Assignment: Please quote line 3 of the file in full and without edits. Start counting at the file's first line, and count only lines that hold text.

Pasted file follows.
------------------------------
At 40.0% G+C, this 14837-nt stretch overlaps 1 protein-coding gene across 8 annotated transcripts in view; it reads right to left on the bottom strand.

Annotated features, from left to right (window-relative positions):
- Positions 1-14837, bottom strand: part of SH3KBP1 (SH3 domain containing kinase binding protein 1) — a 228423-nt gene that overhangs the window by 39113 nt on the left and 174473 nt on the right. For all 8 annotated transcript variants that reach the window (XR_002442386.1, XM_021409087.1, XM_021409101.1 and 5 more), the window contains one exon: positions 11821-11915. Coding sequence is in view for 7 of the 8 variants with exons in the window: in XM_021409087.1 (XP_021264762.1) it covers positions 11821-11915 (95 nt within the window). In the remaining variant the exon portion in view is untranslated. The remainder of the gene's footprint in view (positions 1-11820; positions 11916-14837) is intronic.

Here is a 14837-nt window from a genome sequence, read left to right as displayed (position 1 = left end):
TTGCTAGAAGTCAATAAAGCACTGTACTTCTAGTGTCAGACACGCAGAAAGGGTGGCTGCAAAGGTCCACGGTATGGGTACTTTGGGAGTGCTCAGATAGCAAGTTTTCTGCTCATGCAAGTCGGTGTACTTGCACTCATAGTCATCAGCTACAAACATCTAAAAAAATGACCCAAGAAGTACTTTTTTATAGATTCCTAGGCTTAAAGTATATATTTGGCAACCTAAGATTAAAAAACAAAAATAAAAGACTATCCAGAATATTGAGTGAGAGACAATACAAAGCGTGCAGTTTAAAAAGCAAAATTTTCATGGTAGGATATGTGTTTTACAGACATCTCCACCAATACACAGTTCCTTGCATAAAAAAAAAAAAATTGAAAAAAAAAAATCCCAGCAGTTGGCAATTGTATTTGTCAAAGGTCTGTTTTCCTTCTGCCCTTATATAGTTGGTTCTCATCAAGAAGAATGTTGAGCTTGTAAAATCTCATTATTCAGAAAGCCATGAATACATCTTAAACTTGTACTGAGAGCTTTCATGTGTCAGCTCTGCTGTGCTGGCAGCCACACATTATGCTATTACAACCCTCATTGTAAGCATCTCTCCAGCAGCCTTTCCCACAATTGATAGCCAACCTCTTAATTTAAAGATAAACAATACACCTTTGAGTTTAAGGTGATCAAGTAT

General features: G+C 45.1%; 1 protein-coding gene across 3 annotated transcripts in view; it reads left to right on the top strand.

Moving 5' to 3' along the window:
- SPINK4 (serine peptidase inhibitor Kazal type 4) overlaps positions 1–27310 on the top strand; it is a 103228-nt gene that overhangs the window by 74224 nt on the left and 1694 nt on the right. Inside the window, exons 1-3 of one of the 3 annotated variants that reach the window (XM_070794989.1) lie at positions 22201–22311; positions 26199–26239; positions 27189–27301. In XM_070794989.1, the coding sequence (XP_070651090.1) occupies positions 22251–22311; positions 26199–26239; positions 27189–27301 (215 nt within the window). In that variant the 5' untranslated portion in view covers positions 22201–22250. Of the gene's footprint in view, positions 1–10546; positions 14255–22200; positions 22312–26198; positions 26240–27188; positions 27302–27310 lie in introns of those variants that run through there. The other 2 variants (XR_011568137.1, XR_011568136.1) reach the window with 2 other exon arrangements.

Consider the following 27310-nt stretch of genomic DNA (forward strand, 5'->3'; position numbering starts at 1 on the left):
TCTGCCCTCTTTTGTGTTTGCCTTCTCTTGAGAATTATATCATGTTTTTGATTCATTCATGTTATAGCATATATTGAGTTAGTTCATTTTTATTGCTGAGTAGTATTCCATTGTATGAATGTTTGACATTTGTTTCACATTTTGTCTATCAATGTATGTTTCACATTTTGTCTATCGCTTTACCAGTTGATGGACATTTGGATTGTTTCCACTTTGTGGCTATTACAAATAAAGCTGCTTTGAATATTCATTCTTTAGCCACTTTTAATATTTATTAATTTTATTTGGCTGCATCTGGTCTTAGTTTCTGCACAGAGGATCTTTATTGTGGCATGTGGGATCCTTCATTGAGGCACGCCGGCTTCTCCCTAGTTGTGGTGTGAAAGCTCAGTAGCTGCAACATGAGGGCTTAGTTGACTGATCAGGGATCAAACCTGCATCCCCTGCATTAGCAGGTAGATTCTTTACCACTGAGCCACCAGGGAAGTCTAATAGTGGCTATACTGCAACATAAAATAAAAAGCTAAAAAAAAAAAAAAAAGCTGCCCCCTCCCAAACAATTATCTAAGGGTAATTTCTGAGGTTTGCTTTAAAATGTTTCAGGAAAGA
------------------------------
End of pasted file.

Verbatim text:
- Positions 1-14837, bottom strand: part of SH3KBP1 (SH3 domain containing kinase binding protein 1) — a 228423-nt gene that overhangs the window by 39113 nt on the left and 174473 nt on the right. For all 8 annotated transcript variants that reach the window (XR_002442386.1, XM_021409087.1, XM_021409101.1 and 5 more), the window contains one exon: positions 11821-11915. Coding sequence is in view for 7 of the 8 variants with exons in the window: in XM_021409087.1 (XP_021264762.1) it covers positions 11821-11915 (95 nt within the window). In the remaining variant the exon portion in view is untranslated. The remainder of the gene's footprint in view (positions 1-11820; positions 11916-14837) is intronic.